In This Economy, People Turn to Their Bodies to Pay the Bills

How intimately do we feel about human body? For some it's a holy space, and an irrevocable gift, and for others, it can create perfectly valid and just elements of a transaction. Hair, blood, sperm, sex and even kidneys — all items for sale (only some legally) as the public continues to feel the tightening grip of a slow economic recovery. Just as the internet has provided a boom in our late and great information economy, it has just as critically become the foundation of the body market, where parts of the human body can be bought and sold easily through online search engines and other communications technology.

Nicholas Colas, a chief market strategist, found a particularly interesting trend while working for the New York-based ConvergEx Group, a brokerage and trading-related services for institutional investors company. Since the start of 2011, "hair," "eggs," or "kidney" have been among the top four autofill results for the Google search query, "I want to sell my ...", reflecting the recent rise in both the supply and demand trends in the human merchandise industry. Colas specifically tracks off-the-grid economic indicators and recognizes the crucial nature of these types of sales on economic stability. The fact that they have been trending can only illustrate a certain level of economic desperation. 

There are essentially two problems faced by the human market. First is an issue of safety. While countless types of transactions are legal, this also means they go through strict inspection and vetting processes to ensure a safe product, certainly a quality we all demand. However in the U.S. and like-minded countries, it's illegal to sell body parts, and they can only be taken from donors who give consent before they are deceased or who are willing to give out of pure generosity. Thus this trade is performed under the table, giving it no accountability for its products, not to mention a violent background in obtaining certain products in the first place. Wired's article "Inside the Business of Selling Human Body Parts" shows an intriguing and terrifying world dependent on illegal organs.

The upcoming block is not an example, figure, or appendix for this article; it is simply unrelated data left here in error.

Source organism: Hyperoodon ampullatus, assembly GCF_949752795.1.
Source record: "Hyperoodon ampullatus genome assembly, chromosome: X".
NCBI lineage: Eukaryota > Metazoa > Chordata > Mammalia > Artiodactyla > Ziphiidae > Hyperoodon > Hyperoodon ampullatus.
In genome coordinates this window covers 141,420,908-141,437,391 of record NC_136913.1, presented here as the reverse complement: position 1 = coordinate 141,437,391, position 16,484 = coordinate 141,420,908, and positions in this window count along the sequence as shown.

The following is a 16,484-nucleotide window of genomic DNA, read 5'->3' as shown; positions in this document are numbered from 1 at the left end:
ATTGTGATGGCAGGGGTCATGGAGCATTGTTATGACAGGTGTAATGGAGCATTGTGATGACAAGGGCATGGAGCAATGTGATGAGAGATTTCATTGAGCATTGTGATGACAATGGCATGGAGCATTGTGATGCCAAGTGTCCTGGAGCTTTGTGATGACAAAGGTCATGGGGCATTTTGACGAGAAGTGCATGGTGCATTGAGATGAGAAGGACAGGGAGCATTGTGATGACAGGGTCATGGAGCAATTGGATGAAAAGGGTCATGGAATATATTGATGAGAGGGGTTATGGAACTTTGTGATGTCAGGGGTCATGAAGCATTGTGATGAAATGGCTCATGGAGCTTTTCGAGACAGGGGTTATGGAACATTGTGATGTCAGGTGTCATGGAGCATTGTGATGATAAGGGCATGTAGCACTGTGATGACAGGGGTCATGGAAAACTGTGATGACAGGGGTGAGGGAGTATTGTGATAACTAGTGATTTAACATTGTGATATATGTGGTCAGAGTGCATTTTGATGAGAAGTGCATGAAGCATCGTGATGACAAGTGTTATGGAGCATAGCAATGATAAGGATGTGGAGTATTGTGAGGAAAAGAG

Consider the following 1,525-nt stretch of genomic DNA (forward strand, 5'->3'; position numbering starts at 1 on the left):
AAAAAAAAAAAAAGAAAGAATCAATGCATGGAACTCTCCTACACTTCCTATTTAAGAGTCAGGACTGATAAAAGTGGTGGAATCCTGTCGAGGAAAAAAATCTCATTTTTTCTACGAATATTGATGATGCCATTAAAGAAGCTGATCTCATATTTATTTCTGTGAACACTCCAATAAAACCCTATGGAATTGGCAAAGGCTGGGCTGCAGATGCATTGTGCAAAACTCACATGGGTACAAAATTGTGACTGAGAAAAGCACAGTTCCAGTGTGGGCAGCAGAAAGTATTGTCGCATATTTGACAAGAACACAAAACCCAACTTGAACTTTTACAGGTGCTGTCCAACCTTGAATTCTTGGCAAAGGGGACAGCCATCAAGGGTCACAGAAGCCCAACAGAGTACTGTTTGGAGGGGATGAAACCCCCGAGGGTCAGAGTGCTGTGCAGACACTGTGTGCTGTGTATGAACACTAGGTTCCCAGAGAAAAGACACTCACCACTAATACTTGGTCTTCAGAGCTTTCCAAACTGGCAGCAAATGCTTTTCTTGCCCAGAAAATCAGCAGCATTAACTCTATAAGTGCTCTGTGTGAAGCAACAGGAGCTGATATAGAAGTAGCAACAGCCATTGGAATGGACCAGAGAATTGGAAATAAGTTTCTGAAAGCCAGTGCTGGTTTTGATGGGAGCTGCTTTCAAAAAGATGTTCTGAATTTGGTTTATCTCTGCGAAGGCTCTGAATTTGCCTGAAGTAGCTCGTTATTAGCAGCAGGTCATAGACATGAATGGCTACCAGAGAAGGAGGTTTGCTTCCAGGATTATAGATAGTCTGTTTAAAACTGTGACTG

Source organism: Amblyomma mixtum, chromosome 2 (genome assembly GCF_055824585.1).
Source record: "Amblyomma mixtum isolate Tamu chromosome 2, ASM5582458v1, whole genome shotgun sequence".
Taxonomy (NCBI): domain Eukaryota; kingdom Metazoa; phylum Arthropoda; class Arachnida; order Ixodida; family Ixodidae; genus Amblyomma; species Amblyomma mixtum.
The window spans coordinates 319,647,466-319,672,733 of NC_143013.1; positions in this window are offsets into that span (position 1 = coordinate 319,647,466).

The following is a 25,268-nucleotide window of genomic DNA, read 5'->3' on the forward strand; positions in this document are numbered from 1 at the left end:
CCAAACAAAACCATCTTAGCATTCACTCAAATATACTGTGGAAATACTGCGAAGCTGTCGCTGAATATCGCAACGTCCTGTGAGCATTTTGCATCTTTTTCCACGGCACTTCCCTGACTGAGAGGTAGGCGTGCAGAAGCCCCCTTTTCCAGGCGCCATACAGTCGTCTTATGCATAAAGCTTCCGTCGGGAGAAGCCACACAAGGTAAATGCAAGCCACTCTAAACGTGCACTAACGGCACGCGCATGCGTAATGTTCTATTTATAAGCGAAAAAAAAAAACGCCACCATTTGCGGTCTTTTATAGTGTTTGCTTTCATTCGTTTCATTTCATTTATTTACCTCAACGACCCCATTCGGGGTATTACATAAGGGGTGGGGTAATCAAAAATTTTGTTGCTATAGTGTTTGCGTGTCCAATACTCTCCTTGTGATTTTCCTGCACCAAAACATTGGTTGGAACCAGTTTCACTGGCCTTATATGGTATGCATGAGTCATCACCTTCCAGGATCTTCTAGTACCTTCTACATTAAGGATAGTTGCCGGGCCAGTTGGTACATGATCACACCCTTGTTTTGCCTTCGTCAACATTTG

Secondly, those who attempt to sell legal parts face the issue of time. Often, due to the examination processes, sales are frustratingly long-term, like when a woman sells her eggs. Since the time commitment and inspecting processes necessitate such a long-term obligation, people are more inclined to sell what will likely make money quickly, often times engaging in dangerous and unregulated practices like prostitution in extremely dire circumstances.

While the World Health Organization estimates that only 10% global needs for organ transplantation are being met, the demand for the most severe and risky of human body parts sales show no signs of slowing.

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Alexandra Cardinale

Alexandra Cardinale curious, quirky, and vivacious student currently researching Communications, Business and Law at New York University. Her extensive study in 16 countries have given her a unique perspective on both domestic U.S. policy and current international policy outside. She works to apply this inquisitive point of view to her writings here at PolicyMic and to any and all of her political discussions.

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